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Tallapoosa County

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Source: Paper: Age-Herald (Birmingham, AL) Vol: 22 Issue: 191 Page: 1 Date: Tuesday, June 23, 1896 transcribed by April James
Crops Damaged and Outhouses Wrecked in Tallapoosa County - No Lives Lost
Dadeville June 23,--(Special.)-- The section of the country lying about three miles southeast of this place was visited by a tornado, followed by a waterspout, late last Saturday evening. Considerable damage to crops and outhouses resulted. No lives were lost. The crop prospect i this county was never better at this season of the year.

 March 28th, 1920 : EF-4 Tornado

Source: Montgomery Weather Bureau, P. H. Smyth, Meteoroligist, from Monthly Weather Review, April 1920, Transcribed by April James

This, the principal tornado** in Alabama on the 28th, first appeared about 1 mile north of Deatesville, in western Elmore County, near the Autauga-Elmore County line, at about 3:30 p.m. From Deatesville it moved east, northeast ward over northern Elmore County, through south-central Tallapoosa County, wiping out the little village of Agricola, thence across southern Chambers County, crossing the Georgia-Alabama line at West Point, Ga., at about 3:37 p.m. The length of the track in Alabama, from Deatesville, Ala., to West Point, Ga., is about 65 miles on a straight line. Assuming the times as given above as correct, the speed of translation was about 60 miles per hour. As shown by a number of reports received, the tornado was well defined, from 100 yards to a quarter of a mile in diameter, marked by the usual funnel-shaped cloud, and accompanied by winds of very destructive violence.

 Evidence of rotation was slight, amounting to the directions of felled trees at West Point, Ga., as reported by Conductor Hal Cline, of the Atlanta & West Point Railroad. He states that trees on the north side of the storm's path lay to the left; in the center, straight ahead; on the south side, to the right. Mr. Cline, while he did not see the funnel-shaped cloud, describes the clouds at West Point, Ga., just before the tornado struck, as follows:

 "Coming to West Point about 3:30 p.m., I noticed awful black, greenish-looking clouds: stood there about five minutes loading passengers. As we pulled out it began to rain a little; in about two minutes the storm hit us. We had to stop the train until it passed; came very near moving the train from the track. Of course, we were not directly in the path of the tornado, but on its edge. Being inside the cars and the rain so terrific, we did not look to notice the clouds."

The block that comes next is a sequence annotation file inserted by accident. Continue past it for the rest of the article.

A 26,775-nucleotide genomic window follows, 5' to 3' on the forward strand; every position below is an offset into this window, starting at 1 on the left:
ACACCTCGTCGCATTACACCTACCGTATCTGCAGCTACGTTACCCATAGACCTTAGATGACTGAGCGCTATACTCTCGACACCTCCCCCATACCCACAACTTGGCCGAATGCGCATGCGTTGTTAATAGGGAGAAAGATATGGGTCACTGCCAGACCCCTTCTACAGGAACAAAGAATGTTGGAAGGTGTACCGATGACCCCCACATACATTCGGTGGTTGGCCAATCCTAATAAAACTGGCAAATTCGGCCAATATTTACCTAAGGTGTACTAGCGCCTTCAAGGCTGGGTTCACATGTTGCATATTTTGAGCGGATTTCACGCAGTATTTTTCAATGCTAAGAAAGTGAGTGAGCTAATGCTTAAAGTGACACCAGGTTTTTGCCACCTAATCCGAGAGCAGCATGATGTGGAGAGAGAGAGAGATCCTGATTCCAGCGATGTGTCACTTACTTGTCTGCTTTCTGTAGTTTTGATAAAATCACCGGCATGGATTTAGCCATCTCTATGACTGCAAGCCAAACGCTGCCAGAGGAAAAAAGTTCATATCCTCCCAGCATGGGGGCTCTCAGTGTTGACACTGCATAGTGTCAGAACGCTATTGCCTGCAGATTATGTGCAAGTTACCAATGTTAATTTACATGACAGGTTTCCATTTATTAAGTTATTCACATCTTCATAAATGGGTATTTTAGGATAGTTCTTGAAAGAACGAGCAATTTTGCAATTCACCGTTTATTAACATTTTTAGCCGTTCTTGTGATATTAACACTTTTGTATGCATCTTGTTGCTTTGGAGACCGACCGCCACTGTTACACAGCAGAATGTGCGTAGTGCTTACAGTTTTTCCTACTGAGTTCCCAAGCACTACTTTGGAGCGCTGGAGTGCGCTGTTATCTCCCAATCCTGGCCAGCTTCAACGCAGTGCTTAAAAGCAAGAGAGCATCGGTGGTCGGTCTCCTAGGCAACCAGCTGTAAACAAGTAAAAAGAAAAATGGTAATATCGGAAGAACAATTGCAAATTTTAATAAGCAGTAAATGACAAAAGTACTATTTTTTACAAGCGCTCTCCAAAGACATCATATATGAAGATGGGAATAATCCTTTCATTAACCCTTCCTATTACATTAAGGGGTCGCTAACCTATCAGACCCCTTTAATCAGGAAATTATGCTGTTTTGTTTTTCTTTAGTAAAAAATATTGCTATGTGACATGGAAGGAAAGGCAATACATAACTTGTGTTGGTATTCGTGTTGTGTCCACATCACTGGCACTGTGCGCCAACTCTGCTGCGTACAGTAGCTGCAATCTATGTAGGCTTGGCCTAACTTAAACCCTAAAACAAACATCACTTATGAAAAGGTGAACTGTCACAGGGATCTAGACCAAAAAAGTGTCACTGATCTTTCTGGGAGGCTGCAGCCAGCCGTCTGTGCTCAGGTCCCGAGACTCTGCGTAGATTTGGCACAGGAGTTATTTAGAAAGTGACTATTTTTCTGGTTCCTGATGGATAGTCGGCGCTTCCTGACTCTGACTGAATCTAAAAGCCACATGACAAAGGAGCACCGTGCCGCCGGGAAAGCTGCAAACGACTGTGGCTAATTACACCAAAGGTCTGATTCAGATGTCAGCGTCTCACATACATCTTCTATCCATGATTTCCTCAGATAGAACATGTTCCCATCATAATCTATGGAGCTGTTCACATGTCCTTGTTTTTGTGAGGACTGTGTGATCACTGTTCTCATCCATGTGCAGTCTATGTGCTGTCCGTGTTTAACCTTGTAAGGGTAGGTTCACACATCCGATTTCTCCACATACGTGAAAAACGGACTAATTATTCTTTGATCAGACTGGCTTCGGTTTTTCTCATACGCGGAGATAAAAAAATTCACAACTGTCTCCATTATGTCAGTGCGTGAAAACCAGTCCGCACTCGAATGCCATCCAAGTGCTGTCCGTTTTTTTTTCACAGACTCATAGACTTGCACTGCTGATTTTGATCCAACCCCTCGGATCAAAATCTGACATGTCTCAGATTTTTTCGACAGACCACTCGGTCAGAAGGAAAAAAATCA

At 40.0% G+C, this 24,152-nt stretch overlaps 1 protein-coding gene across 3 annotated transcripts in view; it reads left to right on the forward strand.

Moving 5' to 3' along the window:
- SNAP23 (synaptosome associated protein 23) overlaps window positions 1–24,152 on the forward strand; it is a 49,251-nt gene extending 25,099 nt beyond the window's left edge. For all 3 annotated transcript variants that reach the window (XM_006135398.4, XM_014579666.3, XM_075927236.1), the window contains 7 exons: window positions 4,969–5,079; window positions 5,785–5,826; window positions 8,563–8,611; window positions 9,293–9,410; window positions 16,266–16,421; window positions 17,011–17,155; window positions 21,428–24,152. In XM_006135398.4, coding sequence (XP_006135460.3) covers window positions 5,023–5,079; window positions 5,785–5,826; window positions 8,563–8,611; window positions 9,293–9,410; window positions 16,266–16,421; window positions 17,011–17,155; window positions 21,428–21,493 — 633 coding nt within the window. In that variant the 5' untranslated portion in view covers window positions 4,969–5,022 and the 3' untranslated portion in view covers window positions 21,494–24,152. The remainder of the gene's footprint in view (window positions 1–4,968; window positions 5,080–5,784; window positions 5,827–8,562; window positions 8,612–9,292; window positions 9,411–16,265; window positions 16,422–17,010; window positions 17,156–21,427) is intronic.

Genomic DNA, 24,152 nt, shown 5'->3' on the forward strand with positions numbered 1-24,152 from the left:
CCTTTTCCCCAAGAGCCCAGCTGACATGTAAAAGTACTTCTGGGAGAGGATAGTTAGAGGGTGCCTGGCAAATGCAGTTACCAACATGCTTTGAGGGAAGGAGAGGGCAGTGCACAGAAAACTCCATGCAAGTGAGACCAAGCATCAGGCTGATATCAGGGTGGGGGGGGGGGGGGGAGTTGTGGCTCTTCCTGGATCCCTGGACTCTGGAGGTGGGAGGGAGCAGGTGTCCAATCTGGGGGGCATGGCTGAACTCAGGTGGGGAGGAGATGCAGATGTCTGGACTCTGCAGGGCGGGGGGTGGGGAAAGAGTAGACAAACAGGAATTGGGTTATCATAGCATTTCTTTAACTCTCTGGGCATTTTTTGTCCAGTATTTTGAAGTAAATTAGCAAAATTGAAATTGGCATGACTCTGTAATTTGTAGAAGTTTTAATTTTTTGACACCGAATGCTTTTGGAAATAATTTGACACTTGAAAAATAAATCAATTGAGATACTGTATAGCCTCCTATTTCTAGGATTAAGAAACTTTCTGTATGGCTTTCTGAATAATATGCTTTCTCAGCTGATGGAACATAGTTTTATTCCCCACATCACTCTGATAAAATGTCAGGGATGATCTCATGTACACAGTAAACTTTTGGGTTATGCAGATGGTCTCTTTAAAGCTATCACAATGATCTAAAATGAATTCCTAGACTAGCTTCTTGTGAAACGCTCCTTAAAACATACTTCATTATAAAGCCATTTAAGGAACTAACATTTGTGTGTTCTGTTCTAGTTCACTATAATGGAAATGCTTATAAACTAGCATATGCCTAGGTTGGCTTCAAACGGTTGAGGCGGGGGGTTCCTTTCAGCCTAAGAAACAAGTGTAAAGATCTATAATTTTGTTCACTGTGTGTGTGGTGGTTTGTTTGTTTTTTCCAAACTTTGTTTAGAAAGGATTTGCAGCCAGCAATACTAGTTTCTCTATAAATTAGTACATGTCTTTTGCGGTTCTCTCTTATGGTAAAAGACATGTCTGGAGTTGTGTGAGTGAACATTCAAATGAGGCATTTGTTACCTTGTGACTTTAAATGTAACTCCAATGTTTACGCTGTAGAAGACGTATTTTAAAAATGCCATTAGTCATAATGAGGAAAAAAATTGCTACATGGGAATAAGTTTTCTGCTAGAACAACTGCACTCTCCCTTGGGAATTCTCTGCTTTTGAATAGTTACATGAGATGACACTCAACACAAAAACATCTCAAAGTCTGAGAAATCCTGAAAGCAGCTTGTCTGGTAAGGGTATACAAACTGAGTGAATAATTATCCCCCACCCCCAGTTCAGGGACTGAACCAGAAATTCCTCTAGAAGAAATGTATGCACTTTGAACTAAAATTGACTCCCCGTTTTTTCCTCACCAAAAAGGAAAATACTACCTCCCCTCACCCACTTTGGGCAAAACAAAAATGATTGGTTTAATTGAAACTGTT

Seventeen persons were killed in Alabama by the tornado and 40 and 50 persons were injured, some of them seriously; and property, variously estimated at from $100,000 to $200,000*** was destroyed. The greatest destruction was in Tallapoosa County in the vicinity of Susanna, Agricola, and the Red Ridge settlement. There is one reference to hail at Deatesville contained in newspaper reports. No reference to thunder is made in any of the reports received, but it is very likely that the tornado was accompanied by thunder and lightning, at Montgomery, Wetumpka, and Dadeville, points in close proximity to the storm’s path. Numerous references are made in press reports to torrential rains in Tallapoosa County attending the tornado’s passage. At Alexander City, an estimated rainfall of 5 inches in one hour was reported. These reports are in part corroborated by the record of the rainfall station at Dadeville of 3.45 inches of rainfall from 11 a.m. to 10 p.m.


Sources: Frank Wachowski, NWS-Chicago, "Significant Tornadoes" by Thomas P. Grazulis, Dr. Ted Fujita


Around noon on Sunday, March 28, 1920, with temperatures rising through the 60s, Chicago area skies turned dark as waves of thunderstorms swept into the area. By 1:15 p.m., wide portions of the metropolitan area from DeKalb east to Joliet and north to Wauconda and Wilmette were in shambles; 28 people had perished and more than 400 had been injured. These twisters were just the opening act of a tragic Palm Sunday tornadic outbreak that affected not only the Midwest, but also portions of Alabama and Georgia. In all, at least 31 twisters on that Palm Sunday killed more than 150 and injured more than 900.










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